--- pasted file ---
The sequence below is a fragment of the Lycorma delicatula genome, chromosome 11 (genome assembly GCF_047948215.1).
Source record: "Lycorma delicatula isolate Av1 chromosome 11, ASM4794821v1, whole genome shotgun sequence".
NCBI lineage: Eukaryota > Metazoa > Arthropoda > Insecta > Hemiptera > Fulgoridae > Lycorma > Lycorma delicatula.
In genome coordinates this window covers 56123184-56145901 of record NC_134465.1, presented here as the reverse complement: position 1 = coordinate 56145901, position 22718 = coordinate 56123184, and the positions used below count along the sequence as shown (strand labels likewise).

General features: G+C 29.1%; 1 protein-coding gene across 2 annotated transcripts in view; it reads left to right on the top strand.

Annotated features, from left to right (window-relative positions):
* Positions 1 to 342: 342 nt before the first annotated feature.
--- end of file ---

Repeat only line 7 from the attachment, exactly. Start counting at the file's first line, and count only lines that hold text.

* Positions 1 to 342: 342 nt before the first annotated feature.